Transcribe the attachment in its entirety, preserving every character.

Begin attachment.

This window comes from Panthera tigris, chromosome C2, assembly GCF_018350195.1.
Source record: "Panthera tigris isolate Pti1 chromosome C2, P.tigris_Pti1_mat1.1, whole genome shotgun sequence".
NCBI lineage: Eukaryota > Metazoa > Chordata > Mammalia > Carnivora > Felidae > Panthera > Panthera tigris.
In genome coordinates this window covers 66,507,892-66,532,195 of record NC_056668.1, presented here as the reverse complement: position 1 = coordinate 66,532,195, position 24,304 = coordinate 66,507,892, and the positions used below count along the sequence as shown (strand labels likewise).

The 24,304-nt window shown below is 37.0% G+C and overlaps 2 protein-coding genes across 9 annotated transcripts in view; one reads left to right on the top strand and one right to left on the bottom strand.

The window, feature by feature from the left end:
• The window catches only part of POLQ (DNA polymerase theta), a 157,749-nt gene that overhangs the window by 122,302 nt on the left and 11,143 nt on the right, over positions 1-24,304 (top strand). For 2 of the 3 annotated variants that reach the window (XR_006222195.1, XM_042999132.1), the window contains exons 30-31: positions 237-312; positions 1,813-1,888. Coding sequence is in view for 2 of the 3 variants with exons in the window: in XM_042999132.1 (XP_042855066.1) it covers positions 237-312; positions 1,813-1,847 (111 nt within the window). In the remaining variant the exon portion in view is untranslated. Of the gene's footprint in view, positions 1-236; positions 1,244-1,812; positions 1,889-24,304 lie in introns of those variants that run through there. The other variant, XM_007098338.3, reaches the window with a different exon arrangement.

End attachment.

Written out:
This window comes from Panthera tigris, chromosome C2, assembly GCF_018350195.1.
Source record: "Panthera tigris isolate Pti1 chromosome C2, P.tigris_Pti1_mat1.1, whole genome shotgun sequence".
NCBI lineage: Eukaryota > Metazoa > Chordata > Mammalia > Carnivora > Felidae > Panthera > Panthera tigris.
In genome coordinates this window covers 66,507,892-66,532,195 of record NC_056668.1, presented here as the reverse complement: position 1 = coordinate 66,532,195, position 24,304 = coordinate 66,507,892, and the positions used below count along the sequence as shown (strand labels likewise).

The 24,304-nt window shown below is 37.0% G+C and overlaps 2 protein-coding genes across 9 annotated transcripts in view; one reads left to right on the top strand and one right to left on the bottom strand.

The window, feature by feature from the left end:
• The window catches only part of POLQ (DNA polymerase theta), a 157,749-nt gene that overhangs the window by 122,302 nt on the left and 11,143 nt on the right, over positions 1-24,304 (top strand). For 2 of the 3 annotated variants that reach the window (XR_006222195.1, XM_042999132.1), the window contains exons 30-31: positions 237-312; positions 1,813-1,888. Coding sequence is in view for 2 of the 3 variants with exons in the window: in XM_042999132.1 (XP_042855066.1) it covers positions 237-312; positions 1,813-1,847 (111 nt within the window). In the remaining variant the exon portion in view is untranslated. Of the gene's footprint in view, positions 1-236; positions 1,244-1,812; positions 1,889-24,304 lie in introns of those variants that run through there. The other variant, XM_007098338.3, reaches the window with a different exon arrangement.